- Dr. Edward F. Group III, DC, ND, DACBN, DCBCN, DABFM

References:

  1. Grigoleit HG, Grigoleit P. Gastrointestinal clinical pharmacology of peppermint oil. Phytomedicine. 2005 Aug;12(8):607-11. Review.
  2. Pittler MH, Ernst E. Peppermint oil for irritable bowel syndrome: a critical review and metaanalysis. Am J Gastroenterol. 1998 Jul;93(7):1131-5.
  3. Grigoleit HG, Grigoleit P. Peppermint oil in irritable bowel syndrome. Phytomedicine. 2005 Aug;12(8):601-6. Review.
  4. Talbert R, Wall R. Toxicity of essential and non-essential oils against the chewing louse, Bovicola (Werneckiella) ocellatus. Res Vet Sci. 2012 Oct;93(2):831-5. doi: 10.1016/j.rvsc.2011.11.006. Epub 2011 Dec 15.
  5. Samarasekera R, Weerasinghe IS, Hemalal KP. Insecticidal activity of menthol derivatives against mosquitoes. Pest Manag Sci. 2008 Mar;64(3):290-5.
  6. Sharafi SM, Rasooli I, Owlia P, Taghizadeh M, Astaneh SD. Protective effects of bioactive phytochemicals from Mentha piperita with multiple health potentials. Pharmacogn Mag. 2010 Jul;6(23):147-53. doi: 10.4103/0973-1296.66926.
  7. Soković M, Glamočlija J, Marin PD, Brkić D, van Griensven LJ. Antibacterial effects of the essential oils of commonly consumed medicinal herbs using an in vitro model. Molecules. 2010 Oct 27;15(11):7532-46. doi: 10.3390/molecules15117532.
  8. Hussain AI, Anwar F, Nigam PS, Ashraf M, Gilani AH. Seasonal variation in content, chemical composition and antimicrobial and cytotoxic activities of essential oils from four Mentha species. J Sci Food Agric. 2010 Aug 30;90(11):1827-36. doi: 10.1002/jsfa.4021.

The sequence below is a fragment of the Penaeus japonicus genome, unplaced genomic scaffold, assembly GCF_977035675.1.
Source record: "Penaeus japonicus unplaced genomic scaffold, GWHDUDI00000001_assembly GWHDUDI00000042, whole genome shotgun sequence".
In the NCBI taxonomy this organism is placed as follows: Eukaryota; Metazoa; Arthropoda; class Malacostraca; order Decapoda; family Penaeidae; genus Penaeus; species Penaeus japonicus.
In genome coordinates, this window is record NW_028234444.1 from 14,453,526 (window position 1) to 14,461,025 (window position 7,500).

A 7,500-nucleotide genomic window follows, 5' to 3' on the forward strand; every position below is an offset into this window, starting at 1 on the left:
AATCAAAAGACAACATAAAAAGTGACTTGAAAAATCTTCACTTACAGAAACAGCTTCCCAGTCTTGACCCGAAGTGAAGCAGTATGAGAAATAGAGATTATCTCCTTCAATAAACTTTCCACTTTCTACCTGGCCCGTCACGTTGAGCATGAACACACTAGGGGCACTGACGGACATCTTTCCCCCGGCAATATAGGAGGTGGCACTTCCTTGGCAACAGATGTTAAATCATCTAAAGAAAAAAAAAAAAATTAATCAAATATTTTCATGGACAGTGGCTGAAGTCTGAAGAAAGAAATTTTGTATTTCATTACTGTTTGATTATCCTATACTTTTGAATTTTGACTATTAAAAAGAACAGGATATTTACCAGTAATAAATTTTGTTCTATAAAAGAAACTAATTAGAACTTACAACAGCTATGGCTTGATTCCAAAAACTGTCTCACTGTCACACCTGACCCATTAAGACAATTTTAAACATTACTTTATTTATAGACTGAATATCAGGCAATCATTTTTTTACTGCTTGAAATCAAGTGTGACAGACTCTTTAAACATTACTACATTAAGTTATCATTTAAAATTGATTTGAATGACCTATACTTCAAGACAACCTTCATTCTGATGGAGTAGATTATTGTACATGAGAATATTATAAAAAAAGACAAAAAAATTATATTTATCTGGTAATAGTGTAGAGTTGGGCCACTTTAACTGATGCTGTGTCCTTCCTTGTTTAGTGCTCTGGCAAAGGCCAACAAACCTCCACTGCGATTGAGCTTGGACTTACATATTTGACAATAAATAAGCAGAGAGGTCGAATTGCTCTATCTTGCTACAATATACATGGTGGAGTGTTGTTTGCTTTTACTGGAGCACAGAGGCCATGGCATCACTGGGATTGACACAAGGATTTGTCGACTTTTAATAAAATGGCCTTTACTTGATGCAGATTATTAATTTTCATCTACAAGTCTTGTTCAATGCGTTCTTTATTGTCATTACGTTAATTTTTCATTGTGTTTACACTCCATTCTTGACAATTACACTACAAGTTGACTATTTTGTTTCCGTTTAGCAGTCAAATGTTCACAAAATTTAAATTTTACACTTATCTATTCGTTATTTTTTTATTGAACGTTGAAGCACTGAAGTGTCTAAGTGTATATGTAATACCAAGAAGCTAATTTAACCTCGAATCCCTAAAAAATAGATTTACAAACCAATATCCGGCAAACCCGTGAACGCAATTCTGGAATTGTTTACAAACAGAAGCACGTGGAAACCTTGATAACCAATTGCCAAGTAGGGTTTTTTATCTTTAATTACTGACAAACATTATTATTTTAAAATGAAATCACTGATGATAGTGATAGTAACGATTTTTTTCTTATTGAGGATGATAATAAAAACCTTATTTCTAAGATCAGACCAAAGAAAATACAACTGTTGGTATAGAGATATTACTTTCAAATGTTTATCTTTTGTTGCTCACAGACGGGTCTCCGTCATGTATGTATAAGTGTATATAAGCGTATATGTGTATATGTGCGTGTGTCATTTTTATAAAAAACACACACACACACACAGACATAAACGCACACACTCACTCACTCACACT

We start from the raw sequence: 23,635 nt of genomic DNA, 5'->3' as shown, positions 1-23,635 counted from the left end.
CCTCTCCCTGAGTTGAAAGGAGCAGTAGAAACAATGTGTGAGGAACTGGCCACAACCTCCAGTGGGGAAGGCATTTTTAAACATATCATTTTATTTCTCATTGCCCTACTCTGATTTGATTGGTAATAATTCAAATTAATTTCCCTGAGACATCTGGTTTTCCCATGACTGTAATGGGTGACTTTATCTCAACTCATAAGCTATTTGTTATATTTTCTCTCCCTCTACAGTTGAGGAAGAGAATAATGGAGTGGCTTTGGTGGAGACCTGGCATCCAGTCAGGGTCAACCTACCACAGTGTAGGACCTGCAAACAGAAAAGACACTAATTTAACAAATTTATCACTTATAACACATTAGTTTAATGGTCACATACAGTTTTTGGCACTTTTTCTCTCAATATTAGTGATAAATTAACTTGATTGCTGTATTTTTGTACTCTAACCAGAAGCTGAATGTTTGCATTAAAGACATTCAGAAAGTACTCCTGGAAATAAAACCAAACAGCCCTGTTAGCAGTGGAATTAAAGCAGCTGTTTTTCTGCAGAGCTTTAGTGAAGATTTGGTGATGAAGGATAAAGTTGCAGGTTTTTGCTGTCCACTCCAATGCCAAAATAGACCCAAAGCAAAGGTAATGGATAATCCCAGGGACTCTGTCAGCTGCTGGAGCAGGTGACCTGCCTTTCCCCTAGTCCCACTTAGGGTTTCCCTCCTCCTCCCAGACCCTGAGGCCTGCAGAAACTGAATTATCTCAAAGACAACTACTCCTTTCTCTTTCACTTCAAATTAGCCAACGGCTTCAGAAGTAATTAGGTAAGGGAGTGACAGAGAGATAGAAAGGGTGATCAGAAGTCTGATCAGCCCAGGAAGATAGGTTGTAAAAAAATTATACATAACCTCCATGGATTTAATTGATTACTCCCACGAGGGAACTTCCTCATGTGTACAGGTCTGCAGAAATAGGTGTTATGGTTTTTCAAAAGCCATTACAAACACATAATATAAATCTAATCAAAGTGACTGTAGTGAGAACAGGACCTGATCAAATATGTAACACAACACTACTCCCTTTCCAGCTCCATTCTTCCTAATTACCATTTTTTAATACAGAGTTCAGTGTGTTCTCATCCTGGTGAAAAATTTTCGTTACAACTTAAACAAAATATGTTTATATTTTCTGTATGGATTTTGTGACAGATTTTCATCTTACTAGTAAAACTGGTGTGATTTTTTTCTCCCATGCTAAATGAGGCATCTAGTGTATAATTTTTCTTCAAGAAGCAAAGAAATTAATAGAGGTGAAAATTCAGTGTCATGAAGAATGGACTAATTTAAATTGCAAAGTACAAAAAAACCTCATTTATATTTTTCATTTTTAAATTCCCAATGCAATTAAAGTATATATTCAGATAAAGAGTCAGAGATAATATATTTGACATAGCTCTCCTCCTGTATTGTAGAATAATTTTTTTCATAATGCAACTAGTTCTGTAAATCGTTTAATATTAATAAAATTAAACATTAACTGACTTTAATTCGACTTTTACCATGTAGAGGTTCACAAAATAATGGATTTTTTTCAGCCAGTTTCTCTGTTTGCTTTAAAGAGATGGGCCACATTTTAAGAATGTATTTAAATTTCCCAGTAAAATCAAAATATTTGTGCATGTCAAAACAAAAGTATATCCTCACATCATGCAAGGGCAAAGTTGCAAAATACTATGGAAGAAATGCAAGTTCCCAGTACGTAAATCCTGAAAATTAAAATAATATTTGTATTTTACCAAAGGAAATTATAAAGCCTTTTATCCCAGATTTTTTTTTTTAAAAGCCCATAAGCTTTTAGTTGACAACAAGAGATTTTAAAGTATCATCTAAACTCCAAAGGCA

9. Mimica-Dukić N, Bozin B, Soković M, Mihajlović B, Matavulj M. Antimicrobial and antioxidant activities of three Mentha species essential oils. Planta Med. 2003 May;69(5):413-9.
  10. Al-Mariri A, Saour G, Hamou R. In vitro antibacterial effects of five volatile oil extracts against intramacrophage Brucella abortus 544. Iran J Med Sci. 2012 Jun;37(2):119-25.
  11. Saharkhiz MJ, Motamedi M, Zomorodian K, Pakshir K, Miri R, Hemyari K. Chemical Composition, Antifungal and Antibiofilm Activities of the Essential Oil of Mentha piperita L. ISRN Pharm. 2012;2012:718645. doi: 10.5402/2012/718645. Epub 2012 Dec 13.
  12. Pattnaik S, Subramanyam VR, Bapaji M, Kole CR. Antibacterial and antifungal activity of aromatic constituents of essential oils. Microbios. 1997;89(358):39-46.
  13. Soković MD, Vukojević J, Marin PD, Brkić DD, Vajs V, van Griensven LJ. Chemical composition of essential oils of Thymus and Mentha species and their antifungal activities. Molecules. 2009 Jan 7;14(1):238-49. doi: 10.3390/molecules14010238.
  14. Azimi H, Fallah-Tafti M, Karimi-Darmiyan M, Abdollahi M. A comprehensive review of vaginitis phytotherapy. Pak J Biol Sci. 2011 Nov 1;14(21):960-6. Review.
  15. Duarte MC, Figueira GM, Sartoratto A, Rehder VL, Delarmelina C. Anti-Candida activity of Brazilian medicinal plants. J Ethnopharmacol. 2005 Feb 28;97(2):305-11. Epub 2005 Jan 5.
  16. Derby R, Rohal P, Jackson C, Beutler A, Olsen C. Novel treatment of onychomycosis using over-the-counter mentholated ointment: a clinical case series. J Am Board Fam Med. 2011 Jan-Feb;24(1):69-74. doi: 10.3122/jabfm.2011.01.100124.